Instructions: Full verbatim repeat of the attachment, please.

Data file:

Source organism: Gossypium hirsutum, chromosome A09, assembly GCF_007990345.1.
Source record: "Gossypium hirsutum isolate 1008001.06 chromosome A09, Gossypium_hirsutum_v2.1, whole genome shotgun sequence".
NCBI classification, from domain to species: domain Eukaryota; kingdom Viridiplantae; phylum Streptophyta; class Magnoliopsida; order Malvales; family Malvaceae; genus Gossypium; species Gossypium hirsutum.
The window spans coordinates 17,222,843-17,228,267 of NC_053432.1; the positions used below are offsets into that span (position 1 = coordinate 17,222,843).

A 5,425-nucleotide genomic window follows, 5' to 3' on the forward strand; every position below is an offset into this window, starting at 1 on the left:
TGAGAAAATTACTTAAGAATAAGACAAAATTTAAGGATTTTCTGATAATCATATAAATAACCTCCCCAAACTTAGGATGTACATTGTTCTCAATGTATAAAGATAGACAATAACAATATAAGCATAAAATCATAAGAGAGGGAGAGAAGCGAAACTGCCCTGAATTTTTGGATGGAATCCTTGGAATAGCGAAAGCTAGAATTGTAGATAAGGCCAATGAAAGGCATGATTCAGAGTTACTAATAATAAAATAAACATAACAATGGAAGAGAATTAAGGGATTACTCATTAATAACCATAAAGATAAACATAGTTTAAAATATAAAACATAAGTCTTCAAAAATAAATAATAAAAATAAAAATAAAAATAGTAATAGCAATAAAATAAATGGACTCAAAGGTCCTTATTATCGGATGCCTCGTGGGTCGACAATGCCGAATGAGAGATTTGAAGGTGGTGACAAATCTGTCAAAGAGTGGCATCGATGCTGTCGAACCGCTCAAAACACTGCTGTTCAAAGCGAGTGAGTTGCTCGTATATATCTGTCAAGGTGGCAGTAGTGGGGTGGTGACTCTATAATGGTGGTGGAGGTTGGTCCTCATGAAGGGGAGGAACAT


Source organism: Gossypium hirsutum, chromosome A09, assembly GCF_007990345.1.
Source record: "Gossypium hirsutum isolate 1008001.06 chromosome A09, Gossypium_hirsutum_v2.1, whole genome shotgun sequence".
NCBI classification, from domain to species: domain Eukaryota; kingdom Viridiplantae; phylum Streptophyta; class Magnoliopsida; order Malvales; family Malvaceae; genus Gossypium; species Gossypium hirsutum.
The window spans coordinates 17,222,843-17,228,267 of NC_053432.1; the positions used below are offsets into that span (position 1 = coordinate 17,222,843).

A 5,425-nucleotide genomic window follows, 5' to 3' on the forward strand; every position below is an offset into this window, starting at 1 on the left:
TGAGAAAATTACTTAAGAATAAGACAAAATTTAAGGATTTTCTGATAATCATATAAATAACCTCCCCAAACTTAGGATGTACATTGTTCTCAATGTATAAAGATAGACAATAACAATATAAGCATAAAATCATAAGAGAGGGAGAGAAGCGAAACTGCCCTGAATTTTTGGATGGAATCCTTGGAATAGCGAAAGCTAGAATTGTAGATAAGGCCAATGAAAGGCATGATTCAGAGTTACTAATAATAAAATAAACATAACAATGGAAGAGAATTAAGGGATTACTCATTAATAACCATAAAGATAAACATAGTTTAAAATATAAAACATAAGTCTTCAAAAATAAATAATAAAAATAAAAATAAAAATAGTAATAGCAATAAAATAAATGGACTCAAAGGTCCTTATTATCGGATGCCTCGTGGGTCGACAATGCCGAATGAGAGATTTGAAGGTGGTGACAAATCTGTCAAAGAGTGGCATCGATGCTGTCGAACCGCTCAAAACACTGCTGTTCAAAGCGAGTGAGTTGCTCGTATATATCTGTCAAGGTGGCAGTAGTGGGGTGGTGACTCTATAATGGTGGTGGAGGTTGGTCCTCATGAAGGGGAGGAACAT